Motivational Interviewing

This relational model promotes collaboration between the health professional and a woman seeking care. Alcohol-dependent women can be resistant to change and should be referred to counsellors who can devote the time it takes to establish a collaborative relationship.

1. Raise the subject

“I’d like to take a few minutes to talk about alcohol use.”

2. Provide feedback

Express your concern that she is drinking at risk level. Expect her surprise. Reinforce low-risk drinking limits or abstinence.

Ask if she can see a connection between alcohol use and medical issues.

If yes, restate her answer. If no, make a connection using chief complaint, physical findings or consequences.

3. Discuss contraception

Assess contraception use and risk for unintended pregnancy. If at risk for pregnancy, discuss long-acting reversible contraception.

4. Assess readiness to change

Ask: “On a 0 – 10 scale, how ready are you to change any aspect of your alcohol use?”

If <10 ask “Why choose that and not a 10?”

If >5 ask “On a scale of 0-10, how confident are you that you can change your drinking?”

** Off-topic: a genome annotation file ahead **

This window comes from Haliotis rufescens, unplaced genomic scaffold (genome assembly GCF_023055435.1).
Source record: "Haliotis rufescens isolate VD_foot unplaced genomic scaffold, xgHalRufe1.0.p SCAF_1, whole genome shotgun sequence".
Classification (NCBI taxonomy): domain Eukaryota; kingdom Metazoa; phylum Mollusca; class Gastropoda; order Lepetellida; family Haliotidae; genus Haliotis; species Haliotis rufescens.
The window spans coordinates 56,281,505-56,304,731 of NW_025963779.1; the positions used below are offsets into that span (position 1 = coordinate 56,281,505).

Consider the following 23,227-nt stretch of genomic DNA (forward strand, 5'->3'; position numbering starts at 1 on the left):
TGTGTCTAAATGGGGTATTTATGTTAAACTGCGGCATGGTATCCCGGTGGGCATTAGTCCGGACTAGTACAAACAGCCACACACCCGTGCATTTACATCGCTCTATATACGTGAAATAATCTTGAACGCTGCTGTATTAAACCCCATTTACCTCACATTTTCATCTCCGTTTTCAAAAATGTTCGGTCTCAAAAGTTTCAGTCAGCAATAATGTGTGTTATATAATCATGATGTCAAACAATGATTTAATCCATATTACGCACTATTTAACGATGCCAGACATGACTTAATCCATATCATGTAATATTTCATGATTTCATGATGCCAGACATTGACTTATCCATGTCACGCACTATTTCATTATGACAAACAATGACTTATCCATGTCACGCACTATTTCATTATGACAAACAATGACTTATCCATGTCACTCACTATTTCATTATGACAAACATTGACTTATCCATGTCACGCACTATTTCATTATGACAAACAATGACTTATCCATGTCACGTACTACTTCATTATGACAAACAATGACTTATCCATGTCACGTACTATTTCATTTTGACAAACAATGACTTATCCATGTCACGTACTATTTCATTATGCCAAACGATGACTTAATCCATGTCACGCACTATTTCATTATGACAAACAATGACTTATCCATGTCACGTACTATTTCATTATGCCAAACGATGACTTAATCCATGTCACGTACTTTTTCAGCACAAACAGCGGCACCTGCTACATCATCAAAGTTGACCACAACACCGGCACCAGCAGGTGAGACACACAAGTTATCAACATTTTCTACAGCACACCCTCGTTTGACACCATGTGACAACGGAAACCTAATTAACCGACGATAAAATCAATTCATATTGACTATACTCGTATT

5. Enhance motivation

Discuss pros and cons of reducing/stopping drinking. Create discrepancy between continued alcohol use and her values that are threatened by consequences of drinking.

6. Negotiate and advise

Have her set a goal (e.g., reduce use to non-risk level) and list tactics she can use. Ask her to identify ways to build her confidence. Provide educational materials.

7. Arrange follow-up

Ask if she might need help meeting her goal. Set a short-term return appointment.

8. Follow-up

Ask if she was able to meet her goals. If yes, reinforce and support continued adherence. If no, acknowledge that change if difficult, address barriers, renegotiate goal, engage significant others.

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